Lack of Personal Jurisdiction- motion or affirmative defense?

I live in CA but have been sued in NY State court. I’m pretty sure the court does not have personal jurisdiction over me. The answer must be served tomorrow. I spoke to opposing counsel and he said that the answer only needs to be served on him, and not filed with the court (by that due date). I have never heard of this– any insight?

Also, should I bring a motion to dismiss or just answer? I’m being sued for failure to pay on a business line of credit and i’m a little worried about answering because I plan to “deny” allegations in my answer (because I don’t want to just set myself up for default), but I’m also worried about that being a “frivolous” answer. If I simply serve the opposing attorney with my motion to dismiss, how long do I have to answer?


Joseph Jonathan Brophy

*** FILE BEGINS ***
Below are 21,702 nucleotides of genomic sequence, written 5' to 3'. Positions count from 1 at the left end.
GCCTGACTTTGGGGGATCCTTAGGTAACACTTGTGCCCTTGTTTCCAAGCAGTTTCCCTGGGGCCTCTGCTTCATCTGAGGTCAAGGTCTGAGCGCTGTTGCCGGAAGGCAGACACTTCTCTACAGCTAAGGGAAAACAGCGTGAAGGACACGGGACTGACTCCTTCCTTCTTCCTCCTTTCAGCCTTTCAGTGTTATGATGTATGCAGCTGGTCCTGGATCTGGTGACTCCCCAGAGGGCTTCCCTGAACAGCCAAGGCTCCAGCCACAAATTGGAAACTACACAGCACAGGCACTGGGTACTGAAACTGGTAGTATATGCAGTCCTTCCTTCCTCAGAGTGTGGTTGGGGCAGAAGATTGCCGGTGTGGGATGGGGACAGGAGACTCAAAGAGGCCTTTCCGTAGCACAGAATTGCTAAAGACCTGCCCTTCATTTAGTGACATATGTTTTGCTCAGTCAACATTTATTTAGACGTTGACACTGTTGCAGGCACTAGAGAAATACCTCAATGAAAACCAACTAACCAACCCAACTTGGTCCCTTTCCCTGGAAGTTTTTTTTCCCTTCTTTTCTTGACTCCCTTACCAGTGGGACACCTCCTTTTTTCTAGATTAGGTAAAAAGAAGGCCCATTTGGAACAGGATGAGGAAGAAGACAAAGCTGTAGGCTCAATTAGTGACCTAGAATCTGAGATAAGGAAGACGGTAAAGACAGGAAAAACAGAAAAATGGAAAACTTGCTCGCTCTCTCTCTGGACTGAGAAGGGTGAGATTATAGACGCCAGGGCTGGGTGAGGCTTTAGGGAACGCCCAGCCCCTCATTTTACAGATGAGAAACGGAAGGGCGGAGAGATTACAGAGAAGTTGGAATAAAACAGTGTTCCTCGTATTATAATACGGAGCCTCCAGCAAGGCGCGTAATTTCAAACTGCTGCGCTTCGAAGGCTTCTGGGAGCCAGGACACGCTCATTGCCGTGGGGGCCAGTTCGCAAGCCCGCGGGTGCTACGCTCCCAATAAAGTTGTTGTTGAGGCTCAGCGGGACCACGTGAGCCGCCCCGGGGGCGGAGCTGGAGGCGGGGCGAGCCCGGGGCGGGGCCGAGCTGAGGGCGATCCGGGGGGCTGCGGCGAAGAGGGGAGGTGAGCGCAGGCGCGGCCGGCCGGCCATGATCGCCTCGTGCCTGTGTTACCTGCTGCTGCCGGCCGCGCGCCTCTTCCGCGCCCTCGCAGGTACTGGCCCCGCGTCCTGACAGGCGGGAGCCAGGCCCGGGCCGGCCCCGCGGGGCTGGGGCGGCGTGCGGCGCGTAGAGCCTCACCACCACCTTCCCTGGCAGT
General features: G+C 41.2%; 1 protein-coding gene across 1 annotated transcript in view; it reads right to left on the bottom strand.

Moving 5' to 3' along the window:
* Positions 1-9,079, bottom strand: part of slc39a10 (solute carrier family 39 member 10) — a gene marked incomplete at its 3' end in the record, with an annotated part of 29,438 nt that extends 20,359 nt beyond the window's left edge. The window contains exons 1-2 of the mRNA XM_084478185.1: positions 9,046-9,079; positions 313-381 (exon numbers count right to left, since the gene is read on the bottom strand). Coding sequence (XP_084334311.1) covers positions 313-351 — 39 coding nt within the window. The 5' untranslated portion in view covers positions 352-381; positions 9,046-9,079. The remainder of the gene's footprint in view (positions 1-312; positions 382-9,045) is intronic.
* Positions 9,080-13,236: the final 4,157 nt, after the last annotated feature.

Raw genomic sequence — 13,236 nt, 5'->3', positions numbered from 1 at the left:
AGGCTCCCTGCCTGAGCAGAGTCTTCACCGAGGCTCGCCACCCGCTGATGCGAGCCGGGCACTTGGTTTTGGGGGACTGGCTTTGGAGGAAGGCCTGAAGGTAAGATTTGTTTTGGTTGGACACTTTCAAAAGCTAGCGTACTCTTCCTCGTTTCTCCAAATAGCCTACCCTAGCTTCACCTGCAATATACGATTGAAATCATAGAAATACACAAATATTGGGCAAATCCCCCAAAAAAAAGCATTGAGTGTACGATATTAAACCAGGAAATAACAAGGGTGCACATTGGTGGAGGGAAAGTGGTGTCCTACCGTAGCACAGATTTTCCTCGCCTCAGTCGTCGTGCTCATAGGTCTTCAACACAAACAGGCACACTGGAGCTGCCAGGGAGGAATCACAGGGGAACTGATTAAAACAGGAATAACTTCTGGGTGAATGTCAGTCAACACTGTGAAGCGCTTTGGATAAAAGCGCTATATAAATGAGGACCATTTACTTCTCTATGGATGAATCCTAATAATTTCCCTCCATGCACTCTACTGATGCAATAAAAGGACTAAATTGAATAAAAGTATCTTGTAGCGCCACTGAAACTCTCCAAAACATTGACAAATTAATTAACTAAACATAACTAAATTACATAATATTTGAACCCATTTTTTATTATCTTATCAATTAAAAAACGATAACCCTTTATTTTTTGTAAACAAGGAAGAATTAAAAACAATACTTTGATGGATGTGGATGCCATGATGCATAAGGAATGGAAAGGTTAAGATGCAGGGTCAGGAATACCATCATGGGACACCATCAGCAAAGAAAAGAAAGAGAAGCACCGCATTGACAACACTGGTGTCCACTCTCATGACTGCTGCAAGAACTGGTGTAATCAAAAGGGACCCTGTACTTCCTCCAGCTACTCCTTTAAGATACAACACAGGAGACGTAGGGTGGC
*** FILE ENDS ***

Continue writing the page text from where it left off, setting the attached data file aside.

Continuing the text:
You seem pretty knowledgeable about legal concepts but I strongly caution you against trying to defend yourself without a lawyer. Lack of personal jurisdiction means that the papers were not properly served. If that is what you mean (and not something else- eg, the NY court lacks jurisdiction over the dispute), this defense may be raised by pre-answer motion or in an answer under NY procedure. However, if you don’t move to dismiss the complaint for lack of personal jurisdiction within a relatively short time after answering, you waive the objection and the case goes forward. If you make a pre-answer motion to dismiss that stays the time to serve an answer until it is decided. There are lots of procedural wrinkles along the way that could cause you to lose whatever rights you have. For example, are you being sued in Civil Court or Supreme Court? or even Federal Court? Do you know that answers don’t need to be filed in Supreme Court, but motions do? Do you know how to serve a motion, file a motion, where the papers go, what papers to file, when to file, what the fees are, how to pay the fees? Do you know that all these procedures may vary not only by court, but also by county? I can’t answer your question any more specifically because there are too many possible variables. Nor would I try to give specific legal advice in this forum. I am only pointing out that there are an awful lot of ways you can set yourself up for a default. To make matters worse, you have waited until the very last day to do anything. I have no idea how you could get a motion together and serve it today. Maybe a lawyer could if you paid a lot of money for a rush job. Most likely you will have to answer and then move. Possibly you could get an extension of time to answer or move, but lawyers who handle collections are hard to get hold of and are not necessarily very cooperative. I urge you to either settle the case with the creditor or get a lawyer in New York to defend you – immediately. Don’t try to do this yourself.